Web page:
"Every man should have a built-in automatic crap detector operating inside him."
—Ernest Hemingway, 1954
The answer to almost any question is available within seconds, courtesy of the invention that has altered how we discover knowledge — the search engine. Materializing answers from the air turns out to be the easy part — the part a machine can do. The real difficulty kicks in when you click down into your search results. At that point, it's up to you to sort the accurate bits from the misinfo, disinfo, spam, scams, urban legends, and hoaxes. "Crap detection," as Hemingway called it half a century ago, is more important than ever before, now that the automation of crapcasting has generated its own word: "spamming."
Unless a great many people learn the basics of online crap detection and begin applying their critical faculties en masse and very soon, I fear for the future of the Internet as a useful source of credible news, medical advice, financial information, educational resources, scholarly and scientific research. Some critics argue that a tsunami of hogwash has already rendered the Web useless. I disagree. We are indeed inundated by online noise pollution, but the problem is soluble. The good stuff is out there if you know how to find and verify it. Basic information literacy, widely distributed, is the best protection for the knowledge commons: A sufficient portion of critical consumers among the online population can become a strong defense against the noise-death of the Internet.
The first thing we all need to know about information online is how to detect crap, a technical term I use for information tainted by ignorance, inept communication, or deliberate deception. Learning to be a critical consumer of Webinfo is not rocket science. It's not even algebra. Becoming acquainted with the fundamentals of web credibility testing is easier than learning the multiplication tables. The hard part, as always, is the exercise of flabby think-for-yourself muscles.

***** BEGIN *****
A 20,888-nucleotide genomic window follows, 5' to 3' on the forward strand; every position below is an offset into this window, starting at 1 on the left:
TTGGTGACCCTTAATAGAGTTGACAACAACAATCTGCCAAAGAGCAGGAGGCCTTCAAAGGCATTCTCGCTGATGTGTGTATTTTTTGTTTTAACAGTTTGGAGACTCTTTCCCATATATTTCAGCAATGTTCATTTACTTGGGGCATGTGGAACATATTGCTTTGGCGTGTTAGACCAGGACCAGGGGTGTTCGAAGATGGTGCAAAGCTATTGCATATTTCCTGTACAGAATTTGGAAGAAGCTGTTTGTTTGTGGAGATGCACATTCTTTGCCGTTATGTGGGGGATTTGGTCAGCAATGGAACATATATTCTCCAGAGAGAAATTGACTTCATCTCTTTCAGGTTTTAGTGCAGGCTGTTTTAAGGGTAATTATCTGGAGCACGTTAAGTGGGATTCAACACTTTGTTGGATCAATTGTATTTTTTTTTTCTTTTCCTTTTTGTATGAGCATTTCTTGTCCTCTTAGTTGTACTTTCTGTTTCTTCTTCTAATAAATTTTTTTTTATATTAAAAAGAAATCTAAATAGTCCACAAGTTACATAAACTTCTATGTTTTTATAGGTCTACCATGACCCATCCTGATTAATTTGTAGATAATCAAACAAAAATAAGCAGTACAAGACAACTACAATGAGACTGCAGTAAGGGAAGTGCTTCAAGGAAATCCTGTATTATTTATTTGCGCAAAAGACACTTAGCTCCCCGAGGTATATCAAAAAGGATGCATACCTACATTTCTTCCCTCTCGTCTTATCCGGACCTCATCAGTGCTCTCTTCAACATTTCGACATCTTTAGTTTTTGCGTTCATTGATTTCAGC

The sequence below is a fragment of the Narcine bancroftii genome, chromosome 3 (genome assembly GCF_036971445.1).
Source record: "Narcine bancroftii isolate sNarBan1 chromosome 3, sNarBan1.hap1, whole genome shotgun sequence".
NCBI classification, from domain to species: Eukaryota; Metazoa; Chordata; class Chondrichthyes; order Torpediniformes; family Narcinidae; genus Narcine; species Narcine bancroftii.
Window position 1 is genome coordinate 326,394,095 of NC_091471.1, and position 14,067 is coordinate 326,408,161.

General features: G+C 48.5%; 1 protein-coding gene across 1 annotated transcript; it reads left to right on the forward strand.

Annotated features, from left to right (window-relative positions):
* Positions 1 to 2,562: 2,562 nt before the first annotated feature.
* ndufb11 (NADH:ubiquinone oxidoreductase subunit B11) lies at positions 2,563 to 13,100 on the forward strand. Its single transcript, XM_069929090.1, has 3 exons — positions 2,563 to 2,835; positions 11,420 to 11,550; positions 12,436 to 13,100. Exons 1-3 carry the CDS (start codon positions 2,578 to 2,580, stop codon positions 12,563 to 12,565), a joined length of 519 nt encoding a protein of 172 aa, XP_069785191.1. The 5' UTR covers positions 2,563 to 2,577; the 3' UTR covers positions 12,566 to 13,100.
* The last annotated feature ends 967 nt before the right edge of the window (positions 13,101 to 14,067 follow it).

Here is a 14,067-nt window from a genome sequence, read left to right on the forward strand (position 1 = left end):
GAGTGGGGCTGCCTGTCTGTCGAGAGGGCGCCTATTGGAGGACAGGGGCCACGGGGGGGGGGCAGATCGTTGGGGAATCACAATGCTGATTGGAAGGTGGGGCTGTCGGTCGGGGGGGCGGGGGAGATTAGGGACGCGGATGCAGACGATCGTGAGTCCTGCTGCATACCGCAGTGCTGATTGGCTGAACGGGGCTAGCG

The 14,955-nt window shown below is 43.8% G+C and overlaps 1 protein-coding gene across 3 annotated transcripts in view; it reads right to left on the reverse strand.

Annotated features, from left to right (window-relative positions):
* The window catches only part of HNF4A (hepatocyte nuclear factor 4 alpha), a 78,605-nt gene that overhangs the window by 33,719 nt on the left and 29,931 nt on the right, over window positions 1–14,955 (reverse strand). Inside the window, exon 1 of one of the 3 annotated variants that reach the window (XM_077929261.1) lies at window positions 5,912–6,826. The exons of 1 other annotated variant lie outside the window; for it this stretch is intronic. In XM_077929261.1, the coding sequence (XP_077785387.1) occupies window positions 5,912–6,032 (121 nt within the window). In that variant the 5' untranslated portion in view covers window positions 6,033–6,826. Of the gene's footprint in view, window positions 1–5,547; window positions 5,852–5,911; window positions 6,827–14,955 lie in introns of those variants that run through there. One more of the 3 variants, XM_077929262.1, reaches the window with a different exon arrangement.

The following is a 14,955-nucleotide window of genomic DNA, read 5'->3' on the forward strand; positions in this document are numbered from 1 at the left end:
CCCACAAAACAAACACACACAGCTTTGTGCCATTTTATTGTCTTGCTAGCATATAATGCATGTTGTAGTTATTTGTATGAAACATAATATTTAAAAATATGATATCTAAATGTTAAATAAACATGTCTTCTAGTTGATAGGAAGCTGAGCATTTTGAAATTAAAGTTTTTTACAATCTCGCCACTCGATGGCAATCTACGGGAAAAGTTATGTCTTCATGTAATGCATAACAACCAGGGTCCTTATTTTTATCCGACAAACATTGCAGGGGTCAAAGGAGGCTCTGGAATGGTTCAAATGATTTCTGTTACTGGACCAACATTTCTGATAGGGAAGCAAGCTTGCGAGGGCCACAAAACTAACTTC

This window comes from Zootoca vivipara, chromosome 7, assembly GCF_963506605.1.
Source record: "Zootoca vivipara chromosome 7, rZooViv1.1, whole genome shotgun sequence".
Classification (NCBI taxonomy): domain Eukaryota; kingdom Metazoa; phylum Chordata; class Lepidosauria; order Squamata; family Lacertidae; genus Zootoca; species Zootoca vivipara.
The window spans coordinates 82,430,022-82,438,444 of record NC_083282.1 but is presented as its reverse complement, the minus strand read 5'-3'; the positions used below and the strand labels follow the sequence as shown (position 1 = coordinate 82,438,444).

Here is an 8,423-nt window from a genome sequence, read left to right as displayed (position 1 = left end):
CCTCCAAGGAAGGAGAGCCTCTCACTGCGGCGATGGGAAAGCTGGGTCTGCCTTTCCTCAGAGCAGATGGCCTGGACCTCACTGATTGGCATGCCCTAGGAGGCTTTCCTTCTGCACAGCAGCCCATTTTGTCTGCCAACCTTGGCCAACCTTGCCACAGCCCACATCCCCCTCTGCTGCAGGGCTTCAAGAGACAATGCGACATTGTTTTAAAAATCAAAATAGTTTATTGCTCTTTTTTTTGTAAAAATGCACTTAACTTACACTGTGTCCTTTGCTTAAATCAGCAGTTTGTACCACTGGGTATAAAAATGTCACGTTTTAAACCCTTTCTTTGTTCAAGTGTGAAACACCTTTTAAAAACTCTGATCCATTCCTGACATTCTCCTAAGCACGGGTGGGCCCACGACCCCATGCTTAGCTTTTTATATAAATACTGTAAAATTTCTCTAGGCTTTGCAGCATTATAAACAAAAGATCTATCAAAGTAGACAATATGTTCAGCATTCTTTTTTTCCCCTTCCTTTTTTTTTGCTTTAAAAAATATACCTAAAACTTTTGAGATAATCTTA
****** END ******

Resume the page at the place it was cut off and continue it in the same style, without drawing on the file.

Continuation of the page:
The issue of info pollution has been on my mind since at least 1994, when I wrote "The Tragedy of the Electronic Commons" about the infamous Canter and Siegel — the first Internet spammers. A few years later, I personally confronted the importance of teaching information literacy to 14 year olds when I watched my daughter come of age at the same time online search engines became available. I sat down in front of the circa-1999 computer with my daughter and explained that most of the books she could get from the library could be counted on to be factually accurate. But when you enter words into a search engine, there is no guarantee that your search will lead you to accurate information. "You have to do some investigation before you accept anything you find online," I warned her.
"Ask a few questions and use available tools to see if you can find answers," is what I told her when she asked me how to go about investigating.
Today, just as it was back then, "Who is the author?" is the root question. If you don't find one, turn your skepticism meter to the top of the dial. And use easywhois.com to find out who owns the site if there is no author listed. If the author provides a way to ask questions, communicate, or add comments, turn up the credibility meter and dial back the skepticism. When you identify an author, search on the author's name in order to evaluate what others think of the author — and don't turn off your critical stance when you assess reputation. Who are these other people whose opinions you are trusting? Is the site a .gov or .edu? If so, turn up the credibility a notch. If it helps, envision actual meters and dials in your mind's eye — or a thermometer or speedometer. Take the website's design into account — professional design should not be seen as a certain indicator of accurate content, but visibly amateurish design is sometimes an indicator that the "Institute of Such-and-Such" might be an obsessive loner.